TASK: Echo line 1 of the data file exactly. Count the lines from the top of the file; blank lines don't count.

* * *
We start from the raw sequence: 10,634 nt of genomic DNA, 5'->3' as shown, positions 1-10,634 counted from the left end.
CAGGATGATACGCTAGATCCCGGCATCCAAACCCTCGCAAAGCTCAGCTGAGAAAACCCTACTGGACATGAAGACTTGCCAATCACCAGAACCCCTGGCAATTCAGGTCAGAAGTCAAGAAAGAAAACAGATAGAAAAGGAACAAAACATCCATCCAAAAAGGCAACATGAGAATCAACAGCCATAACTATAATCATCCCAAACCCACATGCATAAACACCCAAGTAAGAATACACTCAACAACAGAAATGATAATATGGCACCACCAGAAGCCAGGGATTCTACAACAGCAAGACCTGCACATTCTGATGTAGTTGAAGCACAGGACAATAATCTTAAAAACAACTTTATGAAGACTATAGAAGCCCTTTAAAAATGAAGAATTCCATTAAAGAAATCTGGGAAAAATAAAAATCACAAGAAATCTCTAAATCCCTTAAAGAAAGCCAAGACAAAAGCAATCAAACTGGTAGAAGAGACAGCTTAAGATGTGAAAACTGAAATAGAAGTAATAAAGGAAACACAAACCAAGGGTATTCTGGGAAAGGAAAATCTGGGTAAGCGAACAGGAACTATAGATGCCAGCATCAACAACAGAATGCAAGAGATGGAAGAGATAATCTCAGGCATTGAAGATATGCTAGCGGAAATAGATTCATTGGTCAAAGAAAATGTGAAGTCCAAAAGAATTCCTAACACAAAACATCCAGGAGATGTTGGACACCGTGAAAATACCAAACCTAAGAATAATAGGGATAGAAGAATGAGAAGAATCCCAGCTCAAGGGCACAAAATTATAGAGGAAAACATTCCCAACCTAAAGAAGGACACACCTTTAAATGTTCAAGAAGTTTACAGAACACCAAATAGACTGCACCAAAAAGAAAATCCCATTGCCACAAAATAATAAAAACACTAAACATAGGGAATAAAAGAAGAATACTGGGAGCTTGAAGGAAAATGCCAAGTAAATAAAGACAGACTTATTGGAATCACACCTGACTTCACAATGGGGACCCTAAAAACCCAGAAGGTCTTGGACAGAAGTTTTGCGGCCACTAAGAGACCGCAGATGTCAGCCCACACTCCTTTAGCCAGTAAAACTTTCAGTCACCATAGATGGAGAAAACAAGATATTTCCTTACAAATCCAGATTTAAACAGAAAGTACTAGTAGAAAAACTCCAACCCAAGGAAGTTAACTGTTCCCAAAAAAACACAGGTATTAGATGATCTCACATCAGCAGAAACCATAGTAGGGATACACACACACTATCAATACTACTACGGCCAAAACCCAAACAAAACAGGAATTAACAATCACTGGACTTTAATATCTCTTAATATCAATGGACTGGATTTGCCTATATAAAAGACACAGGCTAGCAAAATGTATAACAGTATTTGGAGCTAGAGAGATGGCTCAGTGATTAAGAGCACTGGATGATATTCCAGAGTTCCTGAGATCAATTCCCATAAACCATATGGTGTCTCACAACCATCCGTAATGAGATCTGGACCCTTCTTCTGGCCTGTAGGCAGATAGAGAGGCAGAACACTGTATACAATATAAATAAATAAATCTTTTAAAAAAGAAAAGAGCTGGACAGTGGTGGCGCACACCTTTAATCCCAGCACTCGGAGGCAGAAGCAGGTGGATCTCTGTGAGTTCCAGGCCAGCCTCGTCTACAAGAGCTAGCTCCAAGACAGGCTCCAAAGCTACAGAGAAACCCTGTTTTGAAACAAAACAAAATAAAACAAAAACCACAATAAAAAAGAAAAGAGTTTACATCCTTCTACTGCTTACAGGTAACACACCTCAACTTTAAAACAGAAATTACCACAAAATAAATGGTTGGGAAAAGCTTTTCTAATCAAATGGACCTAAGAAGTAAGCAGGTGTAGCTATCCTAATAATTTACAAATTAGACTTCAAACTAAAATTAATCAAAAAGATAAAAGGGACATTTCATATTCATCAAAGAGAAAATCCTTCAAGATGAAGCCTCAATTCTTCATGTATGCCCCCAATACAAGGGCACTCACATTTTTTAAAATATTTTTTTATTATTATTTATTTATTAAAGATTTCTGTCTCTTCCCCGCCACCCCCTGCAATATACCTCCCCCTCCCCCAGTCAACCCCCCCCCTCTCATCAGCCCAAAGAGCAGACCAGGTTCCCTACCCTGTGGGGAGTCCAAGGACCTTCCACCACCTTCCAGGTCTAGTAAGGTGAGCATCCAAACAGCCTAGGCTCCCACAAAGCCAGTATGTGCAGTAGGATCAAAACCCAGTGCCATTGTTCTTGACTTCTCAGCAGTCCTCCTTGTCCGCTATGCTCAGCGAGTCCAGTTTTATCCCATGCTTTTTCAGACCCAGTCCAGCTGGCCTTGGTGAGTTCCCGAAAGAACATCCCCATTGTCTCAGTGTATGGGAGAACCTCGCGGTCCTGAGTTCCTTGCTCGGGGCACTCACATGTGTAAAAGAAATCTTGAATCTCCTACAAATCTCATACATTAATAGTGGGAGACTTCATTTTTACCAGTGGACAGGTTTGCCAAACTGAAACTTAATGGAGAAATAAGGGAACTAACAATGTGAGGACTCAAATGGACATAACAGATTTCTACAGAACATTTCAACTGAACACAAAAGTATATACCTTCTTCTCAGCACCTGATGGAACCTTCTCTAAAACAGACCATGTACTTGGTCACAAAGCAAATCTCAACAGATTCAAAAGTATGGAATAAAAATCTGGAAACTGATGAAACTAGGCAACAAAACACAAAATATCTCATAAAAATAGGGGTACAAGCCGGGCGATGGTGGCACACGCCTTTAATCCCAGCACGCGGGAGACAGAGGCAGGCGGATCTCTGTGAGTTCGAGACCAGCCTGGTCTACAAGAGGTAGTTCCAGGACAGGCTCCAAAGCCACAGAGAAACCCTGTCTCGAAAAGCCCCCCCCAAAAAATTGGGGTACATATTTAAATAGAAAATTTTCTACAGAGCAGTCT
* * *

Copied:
We start from the raw sequence: 10,634 nt of genomic DNA, 5'->3' as shown, positions 1-10,634 counted from the left end.